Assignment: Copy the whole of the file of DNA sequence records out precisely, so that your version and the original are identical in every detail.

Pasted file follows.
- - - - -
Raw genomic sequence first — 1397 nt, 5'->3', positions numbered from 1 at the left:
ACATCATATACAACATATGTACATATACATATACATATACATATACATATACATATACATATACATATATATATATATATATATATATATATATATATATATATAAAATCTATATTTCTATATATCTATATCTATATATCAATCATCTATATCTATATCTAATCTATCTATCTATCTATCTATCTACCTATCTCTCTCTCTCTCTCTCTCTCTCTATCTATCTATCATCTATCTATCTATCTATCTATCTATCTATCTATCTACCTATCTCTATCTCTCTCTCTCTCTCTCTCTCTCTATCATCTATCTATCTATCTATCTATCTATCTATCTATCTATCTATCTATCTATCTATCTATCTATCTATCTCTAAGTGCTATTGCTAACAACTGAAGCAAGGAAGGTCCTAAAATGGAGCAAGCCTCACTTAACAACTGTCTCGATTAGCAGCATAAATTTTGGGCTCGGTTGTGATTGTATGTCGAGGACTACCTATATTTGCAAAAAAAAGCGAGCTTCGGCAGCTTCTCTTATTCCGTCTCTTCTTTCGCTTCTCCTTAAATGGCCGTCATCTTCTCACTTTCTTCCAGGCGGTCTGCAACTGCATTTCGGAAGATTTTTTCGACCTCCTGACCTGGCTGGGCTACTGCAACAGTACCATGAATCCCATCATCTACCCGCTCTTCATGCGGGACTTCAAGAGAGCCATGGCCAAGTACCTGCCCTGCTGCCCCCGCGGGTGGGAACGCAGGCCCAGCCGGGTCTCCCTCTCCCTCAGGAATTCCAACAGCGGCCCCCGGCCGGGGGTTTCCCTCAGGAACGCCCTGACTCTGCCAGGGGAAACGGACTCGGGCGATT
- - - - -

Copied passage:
Raw genomic sequence first — 1397 nt, 5'->3', positions numbered from 1 at the left:
ACATCATATACAACATATGTACATATACATATACATATACATATACATATACATATACATATACATATATATATATATATATATATATATATATATATATATATAAAATCTATATTTCTATATATCTATATCTATATATCAATCATCTATATCTATATCTAATCTATCTATCTATCTATCTATCTACCTATCTCTCTCTCTCTCTCTCTCTCTCTATCTATCTATCATCTATCTATCTATCTATCTATCTATCTATCTATCTACCTATCTCTATCTCTCTCTCTCTCTCTCTCTCTCTATCATCTATCTATCTATCTATCTATCTATCTATCTATCTATCTATCTATCTATCTATCTATCTATCTATCTCTAAGTGCTATTGCTAACAACTGAAGCAAGGAAGGTCCTAAAATGGAGCAAGCCTCACTTAACAACTGTCTCGATTAGCAGCATAAATTTTGGGCTCGGTTGTGATTGTATGTCGAGGACTACCTATATTTGCAAAAAAAAGCGAGCTTCGGCAGCTTCTCTTATTCCGTCTCTTCTTTCGCTTCTCCTTAAATGGCCGTCATCTTCTCACTTTCTTCCAGGCGGTCTGCAACTGCATTTCGGAAGATTTTTTCGACCTCCTGACCTGGCTGGGCTACTGCAACAGTACCATGAATCCCATCATCTACCCGCTCTTCATGCGGGACTTCAAGAGAGCCATGGCCAAGTACCTGCCCTGCTGCCCCCGCGGGTGGGAACGCAGGCCCAGCCGGGTCTCCCTCTCCCTCAGGAATTCCAACAGCGGCCCCCGGCCGGGGGTTTCCCTCAGGAACGCCCTGACTCTGCCAGGGGAAACGGACTCGGGCGATT